2 Steppenwolf actors to replace Anna Shapiro as co-artistic directors

Glenn Davis and Audrey Francis, both members of the Chicago company’s ensemble, will bring ‘two very different world views’ to the job.

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Audrey Francis and Glenn Davis, the newly named co-artistic directors of Steppenwolf Theatre.

Audrey Francis and Glenn Davis, the newly named co-artistic directors of Steppenwolf Theatre.

Photo by Frank Ishman

A new day will soon dawn at Steppenwolf Theatre Company.

The Tony Award-winning Chicago company on Thursday announced the appointment of co-artistic directors — Glenn Davis and Audrey Francis — marking the first time in Steppenwolf’s history that the job will be shared by two individuals, and the first time that a person of color will helm the troupe.

Davis and Francis, both ensemble members in the company, will assume their leadership roles in late August, following the departure of artistic director Anna D. Shapiro, who announced in May that she was stepping down from the post she’d held since 2015.

“We knew that Anna was most likely not going to renew her contract, so the ensemble had already been in discussion [since last fall] about the succession plan. And through all of those discussions, two beautiful things were born: one, deciding to adopt a co-artistic director model, which to us is basically ensemble leadership. And the second was it was the first democratic process that the ensemble had in electing the two next artistic directors,” Francis said during a recent joint interview with Davis.

“Glenn and I raised our hands as a team and the ensemble voted. And because of the amazing work [that late artistic director] Martha [Lavey] and Anna had done before us, this felt like a natural evolution for the company. Because we already operate as an ensemble company, this idea of ensemble leadership ... is such a great exploration for us because Glenn and I have two very different world views and life experiences. It can only benefit the company and the city.”

Davis and Francis have extensive experience locally and across the globe in the theater world, on stage, behind the scenes and in educational settings.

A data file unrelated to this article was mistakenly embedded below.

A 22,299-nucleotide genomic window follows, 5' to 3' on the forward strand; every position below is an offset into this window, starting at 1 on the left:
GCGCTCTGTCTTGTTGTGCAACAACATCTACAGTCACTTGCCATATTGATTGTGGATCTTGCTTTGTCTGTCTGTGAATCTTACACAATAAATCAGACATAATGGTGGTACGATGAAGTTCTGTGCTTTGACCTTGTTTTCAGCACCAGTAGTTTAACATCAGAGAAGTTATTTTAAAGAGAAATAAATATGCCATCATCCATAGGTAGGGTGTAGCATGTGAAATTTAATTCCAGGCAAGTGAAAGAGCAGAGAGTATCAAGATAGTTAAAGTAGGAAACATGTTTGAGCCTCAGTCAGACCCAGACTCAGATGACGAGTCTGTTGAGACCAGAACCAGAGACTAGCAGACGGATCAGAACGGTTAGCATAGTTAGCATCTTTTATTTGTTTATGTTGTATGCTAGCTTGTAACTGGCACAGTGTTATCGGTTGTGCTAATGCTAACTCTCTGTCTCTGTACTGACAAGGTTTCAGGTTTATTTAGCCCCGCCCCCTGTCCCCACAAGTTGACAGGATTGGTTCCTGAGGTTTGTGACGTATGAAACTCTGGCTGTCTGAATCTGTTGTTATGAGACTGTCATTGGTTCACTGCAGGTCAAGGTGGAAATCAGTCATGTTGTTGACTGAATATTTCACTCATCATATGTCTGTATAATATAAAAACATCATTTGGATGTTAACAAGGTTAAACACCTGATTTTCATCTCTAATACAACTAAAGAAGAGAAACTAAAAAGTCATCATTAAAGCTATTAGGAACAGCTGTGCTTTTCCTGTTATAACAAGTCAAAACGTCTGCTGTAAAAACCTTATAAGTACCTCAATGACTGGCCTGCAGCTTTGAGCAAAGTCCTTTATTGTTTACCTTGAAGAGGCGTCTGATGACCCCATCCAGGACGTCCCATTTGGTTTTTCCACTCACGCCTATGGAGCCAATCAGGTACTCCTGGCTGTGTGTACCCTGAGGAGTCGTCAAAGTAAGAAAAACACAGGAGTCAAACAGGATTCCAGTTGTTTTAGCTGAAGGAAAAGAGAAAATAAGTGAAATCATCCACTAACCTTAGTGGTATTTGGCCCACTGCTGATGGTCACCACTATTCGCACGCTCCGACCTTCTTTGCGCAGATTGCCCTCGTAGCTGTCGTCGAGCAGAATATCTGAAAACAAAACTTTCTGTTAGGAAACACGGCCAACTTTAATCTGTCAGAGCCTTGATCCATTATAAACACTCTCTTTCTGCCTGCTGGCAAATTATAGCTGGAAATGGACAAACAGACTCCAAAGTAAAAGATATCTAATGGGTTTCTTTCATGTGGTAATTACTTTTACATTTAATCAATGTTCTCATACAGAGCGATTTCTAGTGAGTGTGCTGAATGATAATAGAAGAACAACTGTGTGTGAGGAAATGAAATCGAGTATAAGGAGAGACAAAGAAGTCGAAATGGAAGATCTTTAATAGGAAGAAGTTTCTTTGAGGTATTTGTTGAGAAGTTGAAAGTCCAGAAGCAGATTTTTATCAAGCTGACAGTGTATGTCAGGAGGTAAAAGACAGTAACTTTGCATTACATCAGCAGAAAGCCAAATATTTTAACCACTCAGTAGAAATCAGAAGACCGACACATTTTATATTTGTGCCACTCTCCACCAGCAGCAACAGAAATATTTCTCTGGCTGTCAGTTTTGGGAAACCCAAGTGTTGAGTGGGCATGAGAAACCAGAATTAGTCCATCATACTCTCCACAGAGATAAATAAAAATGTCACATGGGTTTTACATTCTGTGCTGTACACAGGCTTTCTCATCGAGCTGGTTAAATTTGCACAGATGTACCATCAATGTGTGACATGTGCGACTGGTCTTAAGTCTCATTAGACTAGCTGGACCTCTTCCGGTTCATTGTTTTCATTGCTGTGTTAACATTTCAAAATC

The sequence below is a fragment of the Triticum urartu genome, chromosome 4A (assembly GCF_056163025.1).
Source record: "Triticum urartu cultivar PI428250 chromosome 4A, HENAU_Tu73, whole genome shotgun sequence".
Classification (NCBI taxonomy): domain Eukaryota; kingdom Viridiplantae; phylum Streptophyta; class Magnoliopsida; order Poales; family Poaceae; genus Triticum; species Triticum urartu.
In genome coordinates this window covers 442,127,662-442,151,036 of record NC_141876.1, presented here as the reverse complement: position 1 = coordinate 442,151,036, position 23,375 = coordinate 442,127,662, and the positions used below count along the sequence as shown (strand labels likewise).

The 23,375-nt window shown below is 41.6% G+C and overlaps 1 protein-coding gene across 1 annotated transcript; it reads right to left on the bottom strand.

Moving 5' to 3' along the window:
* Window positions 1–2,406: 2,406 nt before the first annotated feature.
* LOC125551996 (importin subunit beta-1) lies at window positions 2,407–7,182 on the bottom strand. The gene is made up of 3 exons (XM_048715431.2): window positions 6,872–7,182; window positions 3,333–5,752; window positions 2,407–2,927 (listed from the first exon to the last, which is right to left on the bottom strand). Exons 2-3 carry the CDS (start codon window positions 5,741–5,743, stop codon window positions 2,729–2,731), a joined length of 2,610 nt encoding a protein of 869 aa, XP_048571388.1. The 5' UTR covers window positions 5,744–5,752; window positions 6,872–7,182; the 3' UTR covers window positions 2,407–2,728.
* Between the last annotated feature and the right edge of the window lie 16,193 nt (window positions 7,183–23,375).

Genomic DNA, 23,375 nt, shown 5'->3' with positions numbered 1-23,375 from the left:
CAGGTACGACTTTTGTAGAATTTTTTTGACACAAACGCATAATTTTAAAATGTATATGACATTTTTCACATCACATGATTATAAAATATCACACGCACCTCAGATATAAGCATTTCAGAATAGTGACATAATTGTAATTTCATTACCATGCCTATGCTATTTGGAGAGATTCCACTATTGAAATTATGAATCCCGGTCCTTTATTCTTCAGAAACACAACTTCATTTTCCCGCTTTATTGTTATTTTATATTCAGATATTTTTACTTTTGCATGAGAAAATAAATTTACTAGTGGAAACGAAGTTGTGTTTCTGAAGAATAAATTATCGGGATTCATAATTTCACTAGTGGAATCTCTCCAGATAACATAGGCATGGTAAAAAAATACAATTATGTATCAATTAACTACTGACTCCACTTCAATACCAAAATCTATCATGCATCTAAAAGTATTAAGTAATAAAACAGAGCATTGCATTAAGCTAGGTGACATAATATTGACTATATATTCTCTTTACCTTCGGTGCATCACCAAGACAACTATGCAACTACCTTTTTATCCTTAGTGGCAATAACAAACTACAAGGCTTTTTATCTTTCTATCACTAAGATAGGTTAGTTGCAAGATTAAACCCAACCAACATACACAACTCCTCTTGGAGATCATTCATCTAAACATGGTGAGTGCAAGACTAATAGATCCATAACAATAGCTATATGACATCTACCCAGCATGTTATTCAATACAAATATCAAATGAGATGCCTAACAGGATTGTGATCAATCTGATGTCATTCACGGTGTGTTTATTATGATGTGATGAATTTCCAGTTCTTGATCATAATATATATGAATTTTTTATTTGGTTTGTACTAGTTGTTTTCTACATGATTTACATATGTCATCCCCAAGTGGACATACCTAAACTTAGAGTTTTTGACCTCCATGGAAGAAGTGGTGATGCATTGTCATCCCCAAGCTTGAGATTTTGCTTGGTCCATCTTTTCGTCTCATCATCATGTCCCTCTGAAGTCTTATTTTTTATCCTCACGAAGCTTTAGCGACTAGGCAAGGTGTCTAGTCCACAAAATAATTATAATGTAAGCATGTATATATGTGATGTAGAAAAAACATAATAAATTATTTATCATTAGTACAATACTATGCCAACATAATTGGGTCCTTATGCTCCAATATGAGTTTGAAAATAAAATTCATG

Francis boasts a resume as actor, director, teaching artist and educator, having co-founded Black Box Acting in 2009, serving more than 1,000 Chicago-area theater students and artists. A transplanted Coloradan, she’s a graduate of The School at Steppenwolf and familiar to theatergoers for her roles in “The Doppelganger (an international farce),” “Between Riverside and Crazy” and “I Am Not Your Perfect Mexican Daughter.”

Davis, a native of Chicago’s South Side, is a graduate of the Theatre School at DePaul University and the first African American to graduate from the Birmingham Conservatory for Classical Theatre at the Stratford Festival in Ontario, Canada. His work at Steppenwolf includes “Downstate” and “The Brother/Sister Plays.” He’s a partner at the Cast Iron Entertainment collective along with Sterling K. Brown, Brian Tyree Henry, Jon Michael Hill, Andre Holland, and Tarell Alvin McCraney.

“I wouldn’t say doors were closed to me as an artist of color, but when you’re a Black artist, the doors are limited in number,” Davis said. “So we formed this production company and we started to build projects in film, TV and theater. ... If the world is not going to put us in this, we are going to put us in this.”

The duo already has a sense of how to divvy up the job.

“Glenn is definitely going to be the point person on programming and institutional advancement,” Francis said, “and I’ll be the point person on things like education and artistic and organizational leadership. But not one decision will be made without us being in conversation with each other.”

Central to their plans will be Steppenwolf’s new 50,000-square-foot Arts & Education Center, scheduled to open this fall.

“We have a beautiful new building that will be an entry point to reach out to communities in Chicago that don’t normally get to come to places like Steppenwolf ... communities that have been historically marginalized, to be honest, that don’t get the chance to come to Lincoln Park and experience cultural entities like Steppenwolf,” Davis said. “So we think of that building as a love letter to the city. The arts and education building will be pivotal in terms of all the things we will do going forward. There’s a big audience we want to cultivate of the next five, 10, 15 years, and that will be their entry point. But also we want to continue to center the ensemble, that everything continues to emanate from the artists who built the company years ago and who are the main ingredient.”

Contributing: Darel Jevens

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